Jan 16 2013 By Andrew Weston
Anybody who plays golf will tell you it's mind over matter more than any other sport.
If that's the case, then Motherwell's Ross Kellett is well on his way to enjoying a successful career as a professional golfer.
Take for instance his decision to knock back the opportunity to compete in last year’s Scottish Open, instead opting to play in the little known Montecchia Open on the Alps Tour.
The winner of his home tournament picked up a cheque for nearly £500,000 whilst the winner of the Montecchia Open scooped around £4,000.
Even a top 20 finish at the Scottish Open would have seen Kellett earn almost ten times more in prize money than the winner at the Italian based tournament.
At first glance you would think he was barking mad but it turned out to be the most important decision he has made since turning professional around 15 months ago.
Kellett had only one thing on his mind last year - to finish in the top five of the Alps Tour Order of Merit which would secure him a place in the European Challenge Tour.
His steely, single-minded approach paid off. As it transpired he went on to win the Montecchia Open, his maiden professional title, a result which proved absolutely pivotal in securing a top five finish which was only decided during the very last tournament of the year.
“I could have taken a sponsors slot at the Scottish Open but my sole focus at the start of the year was to finish top five," he said. "I won 5,800 Euros in Italy which was a massive amount in terms of the Order of Merit. The final round that week was one of my best all year. I hit three birdies and no bogeys.
“I was very much of the mind set of going out and playing my own game and seeing what happens. In the past I had been wrapped up on how everyone else is doing. At 16 and 17 there was water on both holes and demanding tee-shots but I hit good shots all the way in. To know you were the best that week felt great.”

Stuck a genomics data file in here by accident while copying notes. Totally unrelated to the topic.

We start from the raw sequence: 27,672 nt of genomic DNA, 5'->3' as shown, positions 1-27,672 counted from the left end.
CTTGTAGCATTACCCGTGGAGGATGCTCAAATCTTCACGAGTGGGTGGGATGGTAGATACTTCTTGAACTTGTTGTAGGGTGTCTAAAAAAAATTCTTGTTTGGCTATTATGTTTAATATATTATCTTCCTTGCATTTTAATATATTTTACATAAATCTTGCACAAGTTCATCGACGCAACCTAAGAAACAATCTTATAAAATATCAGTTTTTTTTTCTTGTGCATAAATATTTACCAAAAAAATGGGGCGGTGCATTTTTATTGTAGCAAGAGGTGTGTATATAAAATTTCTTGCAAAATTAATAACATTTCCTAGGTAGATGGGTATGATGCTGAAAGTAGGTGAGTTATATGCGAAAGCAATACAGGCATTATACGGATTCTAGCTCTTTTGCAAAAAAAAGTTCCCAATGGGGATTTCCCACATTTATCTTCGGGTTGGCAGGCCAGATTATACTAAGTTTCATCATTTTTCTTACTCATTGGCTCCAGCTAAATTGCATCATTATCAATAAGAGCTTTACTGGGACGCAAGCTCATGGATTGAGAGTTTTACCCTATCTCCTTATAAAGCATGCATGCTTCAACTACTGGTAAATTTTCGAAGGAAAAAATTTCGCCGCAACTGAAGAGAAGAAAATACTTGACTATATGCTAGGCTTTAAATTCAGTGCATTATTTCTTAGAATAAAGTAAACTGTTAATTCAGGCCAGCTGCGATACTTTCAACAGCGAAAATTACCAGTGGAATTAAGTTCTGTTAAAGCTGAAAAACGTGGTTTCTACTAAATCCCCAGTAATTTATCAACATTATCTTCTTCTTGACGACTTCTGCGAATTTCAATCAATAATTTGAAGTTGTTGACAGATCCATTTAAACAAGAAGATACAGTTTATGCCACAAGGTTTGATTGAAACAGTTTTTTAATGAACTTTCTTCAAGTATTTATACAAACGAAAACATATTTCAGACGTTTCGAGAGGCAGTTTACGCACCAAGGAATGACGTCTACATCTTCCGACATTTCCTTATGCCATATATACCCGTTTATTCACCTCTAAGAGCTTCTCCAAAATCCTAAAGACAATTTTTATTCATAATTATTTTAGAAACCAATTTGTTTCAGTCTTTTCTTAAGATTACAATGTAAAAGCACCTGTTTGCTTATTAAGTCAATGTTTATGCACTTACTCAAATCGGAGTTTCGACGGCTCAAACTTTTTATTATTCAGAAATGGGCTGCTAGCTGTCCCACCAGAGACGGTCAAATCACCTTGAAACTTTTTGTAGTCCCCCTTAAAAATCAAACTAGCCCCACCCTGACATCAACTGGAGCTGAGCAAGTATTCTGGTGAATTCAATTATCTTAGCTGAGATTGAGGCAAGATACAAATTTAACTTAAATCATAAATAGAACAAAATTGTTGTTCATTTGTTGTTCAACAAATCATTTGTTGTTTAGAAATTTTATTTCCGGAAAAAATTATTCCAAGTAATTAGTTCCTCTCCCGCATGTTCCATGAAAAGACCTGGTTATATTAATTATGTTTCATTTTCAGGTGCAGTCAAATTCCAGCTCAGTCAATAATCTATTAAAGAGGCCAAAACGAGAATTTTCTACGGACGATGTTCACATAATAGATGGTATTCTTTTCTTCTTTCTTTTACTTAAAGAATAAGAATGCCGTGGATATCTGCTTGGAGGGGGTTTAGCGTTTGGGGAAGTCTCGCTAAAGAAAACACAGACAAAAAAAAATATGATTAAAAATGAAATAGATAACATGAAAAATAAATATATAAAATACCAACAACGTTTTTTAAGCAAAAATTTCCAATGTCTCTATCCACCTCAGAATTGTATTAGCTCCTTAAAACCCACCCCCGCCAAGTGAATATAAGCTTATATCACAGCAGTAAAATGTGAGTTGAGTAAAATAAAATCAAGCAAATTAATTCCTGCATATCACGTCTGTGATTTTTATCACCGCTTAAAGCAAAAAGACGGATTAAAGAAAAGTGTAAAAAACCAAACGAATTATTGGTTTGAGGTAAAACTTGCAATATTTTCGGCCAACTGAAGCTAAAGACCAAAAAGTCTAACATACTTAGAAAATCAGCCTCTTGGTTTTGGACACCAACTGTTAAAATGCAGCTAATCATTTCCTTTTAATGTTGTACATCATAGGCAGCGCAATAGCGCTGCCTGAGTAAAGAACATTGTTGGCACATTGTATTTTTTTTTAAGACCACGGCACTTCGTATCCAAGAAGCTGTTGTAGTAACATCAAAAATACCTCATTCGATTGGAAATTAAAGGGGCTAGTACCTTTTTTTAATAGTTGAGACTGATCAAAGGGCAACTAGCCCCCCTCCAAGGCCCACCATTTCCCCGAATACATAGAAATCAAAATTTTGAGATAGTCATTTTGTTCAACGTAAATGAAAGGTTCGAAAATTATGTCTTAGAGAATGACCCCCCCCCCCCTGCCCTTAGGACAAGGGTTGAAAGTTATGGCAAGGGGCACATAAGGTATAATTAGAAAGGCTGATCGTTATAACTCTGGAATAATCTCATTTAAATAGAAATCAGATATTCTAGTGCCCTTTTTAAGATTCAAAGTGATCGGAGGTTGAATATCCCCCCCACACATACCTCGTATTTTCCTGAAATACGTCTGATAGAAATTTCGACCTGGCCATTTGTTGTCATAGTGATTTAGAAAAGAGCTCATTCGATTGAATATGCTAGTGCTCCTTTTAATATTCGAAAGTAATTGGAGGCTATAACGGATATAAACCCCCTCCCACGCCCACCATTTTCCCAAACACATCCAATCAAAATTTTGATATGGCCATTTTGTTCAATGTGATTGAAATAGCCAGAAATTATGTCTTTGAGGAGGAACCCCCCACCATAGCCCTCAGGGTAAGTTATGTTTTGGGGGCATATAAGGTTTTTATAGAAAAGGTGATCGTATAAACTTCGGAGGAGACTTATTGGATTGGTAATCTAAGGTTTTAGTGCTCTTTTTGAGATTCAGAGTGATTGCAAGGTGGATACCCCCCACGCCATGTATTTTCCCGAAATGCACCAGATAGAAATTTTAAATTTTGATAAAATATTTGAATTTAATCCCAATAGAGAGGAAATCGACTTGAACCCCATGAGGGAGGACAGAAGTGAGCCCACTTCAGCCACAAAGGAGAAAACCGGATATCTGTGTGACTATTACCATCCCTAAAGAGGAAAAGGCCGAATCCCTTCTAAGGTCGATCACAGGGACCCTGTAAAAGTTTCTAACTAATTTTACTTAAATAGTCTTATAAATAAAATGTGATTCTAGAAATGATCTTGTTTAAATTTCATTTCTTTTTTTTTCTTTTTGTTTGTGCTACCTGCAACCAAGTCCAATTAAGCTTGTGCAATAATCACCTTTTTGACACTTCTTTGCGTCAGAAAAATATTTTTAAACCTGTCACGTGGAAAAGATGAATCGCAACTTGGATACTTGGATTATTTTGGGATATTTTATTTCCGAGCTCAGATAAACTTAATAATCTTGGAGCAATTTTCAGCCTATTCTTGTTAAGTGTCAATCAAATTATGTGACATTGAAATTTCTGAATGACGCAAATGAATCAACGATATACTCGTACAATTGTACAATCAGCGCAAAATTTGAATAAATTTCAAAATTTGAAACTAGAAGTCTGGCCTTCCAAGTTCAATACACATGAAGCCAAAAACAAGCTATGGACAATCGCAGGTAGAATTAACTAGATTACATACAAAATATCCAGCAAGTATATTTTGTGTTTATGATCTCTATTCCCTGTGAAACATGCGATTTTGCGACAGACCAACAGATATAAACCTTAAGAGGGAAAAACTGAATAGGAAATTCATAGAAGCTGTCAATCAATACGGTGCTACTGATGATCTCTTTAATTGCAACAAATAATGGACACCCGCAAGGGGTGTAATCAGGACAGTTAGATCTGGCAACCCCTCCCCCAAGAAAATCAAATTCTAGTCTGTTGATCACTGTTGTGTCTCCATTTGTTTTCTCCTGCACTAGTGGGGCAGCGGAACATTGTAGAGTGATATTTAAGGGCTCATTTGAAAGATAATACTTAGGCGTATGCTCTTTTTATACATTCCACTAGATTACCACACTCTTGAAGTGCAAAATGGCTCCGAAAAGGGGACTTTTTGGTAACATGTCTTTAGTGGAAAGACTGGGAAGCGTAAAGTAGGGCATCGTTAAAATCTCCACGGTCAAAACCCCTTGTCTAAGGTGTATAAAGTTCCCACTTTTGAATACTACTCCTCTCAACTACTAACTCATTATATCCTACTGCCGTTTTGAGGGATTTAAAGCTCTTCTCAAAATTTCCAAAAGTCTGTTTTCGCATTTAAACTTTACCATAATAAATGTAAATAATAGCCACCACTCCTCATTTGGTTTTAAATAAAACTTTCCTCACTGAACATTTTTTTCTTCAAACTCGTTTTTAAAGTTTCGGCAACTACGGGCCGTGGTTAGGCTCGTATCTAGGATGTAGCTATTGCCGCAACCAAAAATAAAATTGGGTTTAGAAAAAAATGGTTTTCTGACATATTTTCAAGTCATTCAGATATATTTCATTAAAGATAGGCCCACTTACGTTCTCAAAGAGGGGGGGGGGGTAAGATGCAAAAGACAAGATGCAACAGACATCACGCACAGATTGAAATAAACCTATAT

He added: “The relief was of the hard work over the years paying off. My mum and dad had put a lot of time and effort into me and it was great for them.
“I took great confidence from that and went on the finish second the week after.”
Despite finishing 47th in the final tournament of the year at the Masters 13 Allianz, near Marseille, Kellett did enough to secure his card for the Challenge Tour, Europe’s second tier tour.
It became a straight shoot-out with three other players for four places but he eventually prevailed under intense pressure.
“That’s the most pressure I have played under. A full season came down to one round.
“With a double purse, fluctuations were great. It was horrible because this time I had to focus on what other people were doing. I had to finish ahead of the guy behind me so signed my scorecard at the end and went straight to scoreboard.
“It was a big relief. I played well and was consistent during the season. It would have been pretty hard to take if I hadn’t made it but that’s professional sport, the margins are so fine.”
His success last season was the continuation of a career which has been on a gradual upward curve since bursting on to the scene as a teenager.
After joining Colville Park Golf Club aged 14 he got his handicap down to 14 in his first season and a year later he earned his first nation cap at under-16 level.